Award Brings Minority Scholar Closer to Goal of Giving Back
Marcus Darrel Jennings, a second-year medical student at the University of Tennessee Health Science Center College of Medicine in Memphis, is a proud recipient of a Minority Scholars Award from the AMA Foundation.
“I am a first-generation college student striving for a good medical education,” Jennings says. “I was ecstatic when I learned that I had been awarded the scholarship. There were so many strong candidates from the University of Tennessee that I couldn’t imagine how stiff the competition was on the national level. I will always remember hearing the message from Dina [Lindenberg, AMA Foundation program officer]. My heart skipped a beat.”
The AMA Foundation offers the Minority Scholars Award in collaboration with the AMA Minority Affairs Consortium, with support from Pfizer Inc. A total of 12 Minority Scholars Awards are given annually, each in the amount of $10,000. The award was created to encourage more diversity in medicine.
The scholarship fully paid Jennings’ 2008–2009 tuition loan. Since the AMA Foundation was established in 1950, it has provided nearly $60 million in grants to the nation’s medical schools and to students who want to be physicians.
“What the AMA Foundation is doing with this award is so awesome,” Jennings says. “It’s heartwarming to know that so many people are so willing to lend a hand.”
Jennings grew up in inner-city Memphis in a single-parent home. His grandmother helped raise Jennings and his two siblings while Jennings’ mother worked three jobs.
“My mother and grandmother tried to teach us the importance of an education,” says Jennings. “Watching my mother work three jobs made me ask some hard questions: What do I want to do for myself, where do I want to see myself, what do I want to provide for my children and how do I want to live my life?”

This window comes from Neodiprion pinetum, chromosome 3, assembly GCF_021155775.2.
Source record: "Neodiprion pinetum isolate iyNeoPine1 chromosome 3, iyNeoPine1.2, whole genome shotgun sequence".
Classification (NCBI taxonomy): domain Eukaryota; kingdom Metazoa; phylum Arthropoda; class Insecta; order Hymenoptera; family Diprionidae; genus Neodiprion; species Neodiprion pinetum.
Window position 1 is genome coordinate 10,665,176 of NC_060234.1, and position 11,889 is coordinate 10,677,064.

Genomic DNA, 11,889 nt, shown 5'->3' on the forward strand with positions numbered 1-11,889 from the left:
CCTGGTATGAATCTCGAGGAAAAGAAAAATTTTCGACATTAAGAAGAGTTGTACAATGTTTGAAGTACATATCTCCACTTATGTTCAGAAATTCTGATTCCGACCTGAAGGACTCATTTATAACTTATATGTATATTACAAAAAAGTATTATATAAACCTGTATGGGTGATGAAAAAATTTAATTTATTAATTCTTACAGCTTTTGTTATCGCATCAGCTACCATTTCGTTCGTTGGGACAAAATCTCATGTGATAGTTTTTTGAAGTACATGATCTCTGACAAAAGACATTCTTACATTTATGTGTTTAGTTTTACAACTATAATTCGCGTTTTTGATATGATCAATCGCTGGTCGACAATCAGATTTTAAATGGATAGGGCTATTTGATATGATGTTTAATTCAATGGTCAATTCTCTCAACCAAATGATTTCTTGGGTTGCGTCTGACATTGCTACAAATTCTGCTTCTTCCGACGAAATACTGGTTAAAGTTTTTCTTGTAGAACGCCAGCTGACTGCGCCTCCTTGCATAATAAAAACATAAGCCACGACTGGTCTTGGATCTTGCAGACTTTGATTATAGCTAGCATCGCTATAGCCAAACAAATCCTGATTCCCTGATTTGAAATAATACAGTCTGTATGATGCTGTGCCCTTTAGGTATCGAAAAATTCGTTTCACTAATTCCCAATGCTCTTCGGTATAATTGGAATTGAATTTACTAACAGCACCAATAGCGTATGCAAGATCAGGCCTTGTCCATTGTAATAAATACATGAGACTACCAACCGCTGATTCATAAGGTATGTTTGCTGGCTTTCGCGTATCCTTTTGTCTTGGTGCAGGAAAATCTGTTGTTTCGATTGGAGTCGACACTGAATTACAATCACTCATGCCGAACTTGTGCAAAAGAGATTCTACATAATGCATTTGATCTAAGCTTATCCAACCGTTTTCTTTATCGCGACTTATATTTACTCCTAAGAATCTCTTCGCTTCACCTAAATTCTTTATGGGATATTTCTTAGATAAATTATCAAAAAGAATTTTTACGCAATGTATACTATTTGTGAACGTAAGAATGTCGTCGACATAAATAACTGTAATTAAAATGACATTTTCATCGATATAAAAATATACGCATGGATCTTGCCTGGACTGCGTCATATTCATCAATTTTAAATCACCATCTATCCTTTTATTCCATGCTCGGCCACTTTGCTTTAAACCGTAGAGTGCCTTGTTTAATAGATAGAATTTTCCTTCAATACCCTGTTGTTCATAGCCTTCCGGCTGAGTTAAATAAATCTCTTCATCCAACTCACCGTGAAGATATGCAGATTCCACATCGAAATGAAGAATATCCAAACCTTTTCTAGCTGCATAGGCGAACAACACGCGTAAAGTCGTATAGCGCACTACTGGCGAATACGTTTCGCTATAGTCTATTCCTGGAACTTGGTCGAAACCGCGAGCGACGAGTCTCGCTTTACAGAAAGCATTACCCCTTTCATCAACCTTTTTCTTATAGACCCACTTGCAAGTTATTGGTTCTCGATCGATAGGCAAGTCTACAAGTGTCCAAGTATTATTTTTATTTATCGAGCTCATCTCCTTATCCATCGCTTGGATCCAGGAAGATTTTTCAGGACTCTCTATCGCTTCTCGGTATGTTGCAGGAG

Jennings went the extra mile and took advantage of advanced-level classes. He skipped a year in high school to graduate early. His high school counselor suggested slowing down, asking what he wanted to do in such a hurry. Jennings responded that he wanted to go to medical school and be a physician.
Jennings went on to attend Xavier University of Louisiana in New Orleans, a school he selected because it has had, and continues to have, the highest African American placement rate into medical schools each year.
Jennings hopes to do a Harvard Medical School general surgery residency at Beth Israel Deaconess Medical Center in Boston, followed by a vascular surgery fellowship. “I would like to become an academic vascular surgeon,” says Jennings. “I would like to train future medical professionals and work on the admissions committee to help increase the recruitment of underrepresented social groups entering the medical field at that institution. I would like to do pro bono surgery. That’s how I would like to make my mark.”
Jennings is very grateful to the AMA Foundation and the people who have made contributions to the AMA Foundation scholarship programs. The generosity of others is helping Jennings live his dream.
“I feel like my success is an opportunity for me to help others succeed. I would like to be a role model for somebody some day,” Jennings says.
Jennings plans to volunteer in inner-city schools to encourage students who are interested in science and math to look into medicine. “First you have to believe in yourself,” he says, “and I believe I could help with that.”
To learn more about how you can help a medical student, contact Judi Peters at email@example.com or (312) 464-4200.